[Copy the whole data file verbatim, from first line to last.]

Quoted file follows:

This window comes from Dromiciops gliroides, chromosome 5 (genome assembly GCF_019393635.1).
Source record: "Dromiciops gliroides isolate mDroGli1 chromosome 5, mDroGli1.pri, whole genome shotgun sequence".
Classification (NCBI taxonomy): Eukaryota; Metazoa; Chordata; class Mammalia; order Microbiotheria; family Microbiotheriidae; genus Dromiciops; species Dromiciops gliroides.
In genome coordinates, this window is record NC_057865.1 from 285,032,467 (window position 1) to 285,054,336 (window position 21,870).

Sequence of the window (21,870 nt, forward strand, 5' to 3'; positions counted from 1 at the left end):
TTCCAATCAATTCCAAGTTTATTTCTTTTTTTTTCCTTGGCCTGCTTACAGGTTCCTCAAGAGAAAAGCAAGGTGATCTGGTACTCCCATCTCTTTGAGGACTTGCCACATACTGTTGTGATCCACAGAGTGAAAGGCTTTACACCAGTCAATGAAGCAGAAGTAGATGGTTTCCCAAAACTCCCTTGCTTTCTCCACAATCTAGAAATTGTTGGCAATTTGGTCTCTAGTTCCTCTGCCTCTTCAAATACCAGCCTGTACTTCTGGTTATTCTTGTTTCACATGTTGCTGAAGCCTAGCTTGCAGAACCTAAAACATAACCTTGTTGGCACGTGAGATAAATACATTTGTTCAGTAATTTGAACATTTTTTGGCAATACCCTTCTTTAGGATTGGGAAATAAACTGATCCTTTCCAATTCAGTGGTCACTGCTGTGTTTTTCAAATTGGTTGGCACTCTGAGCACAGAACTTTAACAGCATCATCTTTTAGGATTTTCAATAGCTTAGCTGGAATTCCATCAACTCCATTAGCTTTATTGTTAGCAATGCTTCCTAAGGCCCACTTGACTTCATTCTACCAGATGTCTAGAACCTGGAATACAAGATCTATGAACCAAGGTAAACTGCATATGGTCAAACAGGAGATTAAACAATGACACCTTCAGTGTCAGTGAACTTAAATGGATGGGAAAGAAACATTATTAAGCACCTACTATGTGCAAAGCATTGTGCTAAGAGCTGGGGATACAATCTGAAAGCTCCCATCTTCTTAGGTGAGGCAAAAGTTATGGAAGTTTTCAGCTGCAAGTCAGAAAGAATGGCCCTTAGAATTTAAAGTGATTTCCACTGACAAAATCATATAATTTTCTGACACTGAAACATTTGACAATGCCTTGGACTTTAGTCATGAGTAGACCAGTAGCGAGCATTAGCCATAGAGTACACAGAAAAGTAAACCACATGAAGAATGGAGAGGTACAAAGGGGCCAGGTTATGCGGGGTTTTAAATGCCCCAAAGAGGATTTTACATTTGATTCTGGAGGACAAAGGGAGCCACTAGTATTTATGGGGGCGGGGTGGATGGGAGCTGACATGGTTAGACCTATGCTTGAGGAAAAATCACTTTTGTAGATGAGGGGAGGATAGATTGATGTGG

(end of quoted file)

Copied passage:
This window comes from Dromiciops gliroides, chromosome 5 (genome assembly GCF_019393635.1).
Source record: "Dromiciops gliroides isolate mDroGli1 chromosome 5, mDroGli1.pri, whole genome shotgun sequence".
Classification (NCBI taxonomy): Eukaryota; Metazoa; Chordata; class Mammalia; order Microbiotheria; family Microbiotheriidae; genus Dromiciops; species Dromiciops gliroides.
In genome coordinates, this window is record NC_057865.1 from 285,032,467 (window position 1) to 285,054,336 (window position 21,870).

Sequence of the window (21,870 nt, forward strand, 5' to 3'; positions counted from 1 at the left end):
TTCCAATCAATTCCAAGTTTATTTCTTTTTTTTTCCTTGGCCTGCTTACAGGTTCCTCAAGAGAAAAGCAAGGTGATCTGGTACTCCCATCTCTTTGAGGACTTGCCACATACTGTTGTGATCCACAGAGTGAAAGGCTTTACACCAGTCAATGAAGCAGAAGTAGATGGTTTCCCAAAACTCCCTTGCTTTCTCCACAATCTAGAAATTGTTGGCAATTTGGTCTCTAGTTCCTCTGCCTCTTCAAATACCAGCCTGTACTTCTGGTTATTCTTGTTTCACATGTTGCTGAAGCCTAGCTTGCAGAACCTAAAACATAACCTTGTTGGCACGTGAGATAAATACATTTGTTCAGTAATTTGAACATTTTTTGGCAATACCCTTCTTTAGGATTGGGAAATAAACTGATCCTTTCCAATTCAGTGGTCACTGCTGTGTTTTTCAAATTGGTTGGCACTCTGAGCACAGAACTTTAACAGCATCATCTTTTAGGATTTTCAATAGCTTAGCTGGAATTCCATCAACTCCATTAGCTTTATTGTTAGCAATGCTTCCTAAGGCCCACTTGACTTCATTCTACCAGATGTCTAGAACCTGGAATACAAGATCTATGAACCAAGGTAAACTGCATATGGTCAAACAGGAGATTAAACAATGACACCTTCAGTGTCAGTGAACTTAAATGGATGGGAAAGAAACATTATTAAGCACCTACTATGTGCAAAGCATTGTGCTAAGAGCTGGGGATACAATCTGAAAGCTCCCATCTTCTTAGGTGAGGCAAAAGTTATGGAAGTTTTCAGCTGCAAGTCAGAAAGAATGGCCCTTAGAATTTAAAGTGATTTCCACTGACAAAATCATATAATTTTCTGACACTGAAACATTTGACAATGCCTTGGACTTTAGTCATGAGTAGACCAGTAGCGAGCATTAGCCATAGAGTACACAGAAAAGTAAACCACATGAAGAATGGAGAGGTACAAAGGGGCCAGGTTATGCGGGGTTTTAAATGCCCCAAAGAGGATTTTACATTTGATTCTGGAGGACAAAGGGAGCCACTAGTATTTATGGGGGCGGGGTGGATGGGAGCTGACATGGTTAGACCTATGCTTGAGGAAAAATCACTTTTGTAGATGAGGGGAGGATAGATTGATGTGG